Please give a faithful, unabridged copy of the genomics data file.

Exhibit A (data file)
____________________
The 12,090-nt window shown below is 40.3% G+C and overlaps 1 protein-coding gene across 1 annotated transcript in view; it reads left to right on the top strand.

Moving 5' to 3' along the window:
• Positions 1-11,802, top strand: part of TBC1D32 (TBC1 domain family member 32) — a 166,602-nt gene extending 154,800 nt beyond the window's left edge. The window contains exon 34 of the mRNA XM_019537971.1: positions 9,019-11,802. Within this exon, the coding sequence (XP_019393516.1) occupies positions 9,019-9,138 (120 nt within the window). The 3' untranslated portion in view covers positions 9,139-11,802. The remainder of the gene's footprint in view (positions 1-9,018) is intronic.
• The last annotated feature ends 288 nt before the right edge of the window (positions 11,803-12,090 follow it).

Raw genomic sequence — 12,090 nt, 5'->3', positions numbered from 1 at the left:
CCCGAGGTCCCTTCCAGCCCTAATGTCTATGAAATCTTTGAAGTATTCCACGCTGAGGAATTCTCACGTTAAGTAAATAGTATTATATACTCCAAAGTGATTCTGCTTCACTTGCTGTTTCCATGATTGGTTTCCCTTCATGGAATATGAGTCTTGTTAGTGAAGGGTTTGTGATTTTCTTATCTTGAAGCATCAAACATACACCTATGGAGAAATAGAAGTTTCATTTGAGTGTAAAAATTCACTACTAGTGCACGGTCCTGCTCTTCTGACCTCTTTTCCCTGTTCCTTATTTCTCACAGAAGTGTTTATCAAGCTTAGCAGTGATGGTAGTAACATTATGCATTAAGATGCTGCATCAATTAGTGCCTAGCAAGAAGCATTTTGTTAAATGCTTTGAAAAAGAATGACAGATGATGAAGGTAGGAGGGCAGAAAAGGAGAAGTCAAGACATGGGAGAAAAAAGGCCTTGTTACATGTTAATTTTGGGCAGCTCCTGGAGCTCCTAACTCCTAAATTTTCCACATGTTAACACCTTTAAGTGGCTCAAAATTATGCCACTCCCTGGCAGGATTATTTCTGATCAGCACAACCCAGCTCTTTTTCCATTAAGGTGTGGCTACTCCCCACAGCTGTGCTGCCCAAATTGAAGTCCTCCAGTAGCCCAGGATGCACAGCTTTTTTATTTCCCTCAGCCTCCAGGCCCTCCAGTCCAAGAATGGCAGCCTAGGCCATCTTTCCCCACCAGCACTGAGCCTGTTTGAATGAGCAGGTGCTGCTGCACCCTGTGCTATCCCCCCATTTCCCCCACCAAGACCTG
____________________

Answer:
The 12,090-nt window shown below is 40.3% G+C and overlaps 1 protein-coding gene across 1 annotated transcript in view; it reads left to right on the top strand.

Moving 5' to 3' along the window:
• Positions 1-11,802, top strand: part of TBC1D32 (TBC1 domain family member 32) — a 166,602-nt gene extending 154,800 nt beyond the window's left edge. The window contains exon 34 of the mRNA XM_019537971.1: positions 9,019-11,802. Within this exon, the coding sequence (XP_019393516.1) occupies positions 9,019-9,138 (120 nt within the window). The 3' untranslated portion in view covers positions 9,139-11,802. The remainder of the gene's footprint in view (positions 1-9,018) is intronic.
• The last annotated feature ends 288 nt before the right edge of the window (positions 11,803-12,090 follow it).

Raw genomic sequence — 12,090 nt, 5'->3', positions numbered from 1 at the left:
CCCGAGGTCCCTTCCAGCCCTAATGTCTATGAAATCTTTGAAGTATTCCACGCTGAGGAATTCTCACGTTAAGTAAATAGTATTATATACTCCAAAGTGATTCTGCTTCACTTGCTGTTTCCATGATTGGTTTCCCTTCATGGAATATGAGTCTTGTTAGTGAAGGGTTTGTGATTTTCTTATCTTGAAGCATCAAACATACACCTATGGAGAAATAGAAGTTTCATTTGAGTGTAAAAATTCACTACTAGTGCACGGTCCTGCTCTTCTGACCTCTTTTCCCTGTTCCTTATTTCTCACAGAAGTGTTTATCAAGCTTAGCAGTGATGGTAGTAACATTATGCATTAAGATGCTGCATCAATTAGTGCCTAGCAAGAAGCATTTTGTTAAATGCTTTGAAAAAGAATGACAGATGATGAAGGTAGGAGGGCAGAAAAGGAGAAGTCAAGACATGGGAGAAAAAAGGCCTTGTTACATGTTAATTTTGGGCAGCTCCTGGAGCTCCTAACTCCTAAATTTTCCACATGTTAACACCTTTAAGTGGCTCAAAATTATGCCACTCCCTGGCAGGATTATTTCTGATCAGCACAACCCAGCTCTTTTTCCATTAAGGTGTGGCTACTCCCCACAGCTGTGCTGCCCAAATTGAAGTCCTCCAGTAGCCCAGGATGCACAGCTTTTTTATTTCCCTCAGCCTCCAGGCCCTCCAGTCCAAGAATGGCAGCCTAGGCCATCTTTCCCCACCAGCACTGAGCCTGTTTGAATGAGCAGGTGCTGCTGCACCCTGTGCTATCCCCCCATTTCCCCCACCAAGACCTG